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Westpac’s zero-deforestation target for farmers labelled an ‘overreach’ while environmental groups celebrate

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Cally DupeCountryman
Westpac revealed a full-net profit of $7.2 billion on November 7, after earning a $3.05 billion profit from tis Australian consumer banking operations. 
Camera IconWestpac revealed a full-net profit of $7.2 billion on November 7, after earning a $3.05 billion profit from tis Australian consumer banking operations.  Credit: AAP

Westpac has unveiled an Australian-first zero-deforestation target for beef, sheep and dairy farmers, meaning it won’t lend money those who plan to convert natural forest to agricultural land.

The big bank this month revealed it would decline loans from going to livestock farmers who wanted to cut down trees from December 31, 2025 as part of its ambition to be a “nature-positive” bank.

The move has farmers concerned banks could use definitions of deforestation not suited to the Australian landscape or industries, and the likelihood of it setting a precedent among banks.

Nationals leader David Littleproud labelled the target an “overreach” and called on the Federal Government to intervene and discourage other banks from adopting similar policies.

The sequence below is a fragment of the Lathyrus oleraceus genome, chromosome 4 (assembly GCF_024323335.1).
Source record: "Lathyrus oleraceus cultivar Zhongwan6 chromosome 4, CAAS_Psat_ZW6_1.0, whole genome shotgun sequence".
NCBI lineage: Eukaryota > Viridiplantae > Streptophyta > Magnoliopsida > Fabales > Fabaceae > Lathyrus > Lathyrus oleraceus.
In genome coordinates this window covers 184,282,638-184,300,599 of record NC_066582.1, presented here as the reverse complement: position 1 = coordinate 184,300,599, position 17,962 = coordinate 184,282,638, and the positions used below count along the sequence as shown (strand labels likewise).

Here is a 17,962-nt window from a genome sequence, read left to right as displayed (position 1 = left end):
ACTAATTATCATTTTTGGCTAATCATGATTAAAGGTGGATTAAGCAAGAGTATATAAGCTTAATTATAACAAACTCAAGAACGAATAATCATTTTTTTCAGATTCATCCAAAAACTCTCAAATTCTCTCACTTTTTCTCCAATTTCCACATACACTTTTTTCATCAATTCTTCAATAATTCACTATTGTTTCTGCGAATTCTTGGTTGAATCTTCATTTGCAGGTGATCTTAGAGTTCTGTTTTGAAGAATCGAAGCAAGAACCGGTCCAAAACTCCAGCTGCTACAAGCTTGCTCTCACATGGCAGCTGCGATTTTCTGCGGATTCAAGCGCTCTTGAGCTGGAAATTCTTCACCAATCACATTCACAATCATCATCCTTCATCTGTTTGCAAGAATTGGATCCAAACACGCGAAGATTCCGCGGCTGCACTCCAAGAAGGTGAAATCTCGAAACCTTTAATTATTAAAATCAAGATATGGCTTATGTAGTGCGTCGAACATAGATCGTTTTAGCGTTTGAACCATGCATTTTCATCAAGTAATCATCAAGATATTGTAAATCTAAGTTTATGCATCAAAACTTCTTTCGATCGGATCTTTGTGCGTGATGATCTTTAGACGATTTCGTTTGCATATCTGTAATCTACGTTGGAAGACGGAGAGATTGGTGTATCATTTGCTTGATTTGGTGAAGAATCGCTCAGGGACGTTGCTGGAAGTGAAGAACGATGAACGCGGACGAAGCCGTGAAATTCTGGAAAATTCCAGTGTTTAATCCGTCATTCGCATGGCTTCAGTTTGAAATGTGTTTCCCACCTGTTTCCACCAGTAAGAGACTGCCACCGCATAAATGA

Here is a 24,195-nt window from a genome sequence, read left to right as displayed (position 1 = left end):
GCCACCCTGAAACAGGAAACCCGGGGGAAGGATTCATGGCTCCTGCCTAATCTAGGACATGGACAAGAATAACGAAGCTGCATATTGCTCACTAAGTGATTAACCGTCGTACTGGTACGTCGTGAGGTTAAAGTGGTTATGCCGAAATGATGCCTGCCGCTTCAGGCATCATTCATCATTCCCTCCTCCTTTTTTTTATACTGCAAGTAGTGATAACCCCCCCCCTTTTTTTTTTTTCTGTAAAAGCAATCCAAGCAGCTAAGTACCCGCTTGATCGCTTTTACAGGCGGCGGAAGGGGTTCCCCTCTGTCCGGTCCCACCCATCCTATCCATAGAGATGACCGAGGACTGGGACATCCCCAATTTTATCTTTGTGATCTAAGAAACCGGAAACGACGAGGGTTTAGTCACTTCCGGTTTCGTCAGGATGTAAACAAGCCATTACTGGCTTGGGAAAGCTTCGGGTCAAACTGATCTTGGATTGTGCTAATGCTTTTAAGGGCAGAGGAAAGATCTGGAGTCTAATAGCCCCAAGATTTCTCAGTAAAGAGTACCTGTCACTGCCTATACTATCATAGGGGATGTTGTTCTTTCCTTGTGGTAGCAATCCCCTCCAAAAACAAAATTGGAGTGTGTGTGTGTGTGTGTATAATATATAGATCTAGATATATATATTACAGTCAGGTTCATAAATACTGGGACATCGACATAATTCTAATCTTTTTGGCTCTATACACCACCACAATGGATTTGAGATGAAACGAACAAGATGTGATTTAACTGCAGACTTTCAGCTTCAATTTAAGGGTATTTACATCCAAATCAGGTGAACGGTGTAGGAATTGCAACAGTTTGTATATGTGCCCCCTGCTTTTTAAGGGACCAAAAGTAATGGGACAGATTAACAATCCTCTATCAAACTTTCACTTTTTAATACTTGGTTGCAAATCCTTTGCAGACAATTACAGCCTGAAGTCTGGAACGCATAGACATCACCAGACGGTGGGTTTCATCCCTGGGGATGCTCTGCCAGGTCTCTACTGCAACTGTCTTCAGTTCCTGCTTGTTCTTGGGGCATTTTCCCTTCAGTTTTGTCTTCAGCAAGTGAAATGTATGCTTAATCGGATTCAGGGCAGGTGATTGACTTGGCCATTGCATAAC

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“The states already impose strict vegetation regulatory frameworks on farmers through punitive vegetation protection laws,” he said.

“These senseless new rules… are an overreach driven by European standards that simply don’t relate to Australian conditions.

“The Federal Government must urgently send a clear signal to the banking sector that private capital should not be used to regulate Australian farmers and food production.”

Westpac has promised to use what it says is an “internationally standardised framework” to define deforestation and promised to engage with Australian farmers to form its strategy.

The move was quietly revealed in Westpac’s 2023 Climate Report and welcomed by environmental groups including The Australian Conservation Foundation — which said it could go harder.

ACF corporate campaigner Jonathan Moylan said the policy “could be broader”.

The organisation this year released a report suggesting most agribusinesses that unlawfully cleared wildlife habitats in Queensland were financed by an Australian bank.

“But it should help rein in Australia’s unfortunate status as a global deforestation hotspot by focusing on the main driver of land clearing in Australia: pastoral expansion,” he said.

It comes as Westpac revealed a full-net profit of $7.2 billion on November 7, after earning a $3.05 billion profit from tis Australian consumer banking operations.

Westpac’s announcement came the same week the Federal Government also released its Agricultural, Land and Emissions Discussion Paper this week, which foreshadowed Federal Government policy directions.

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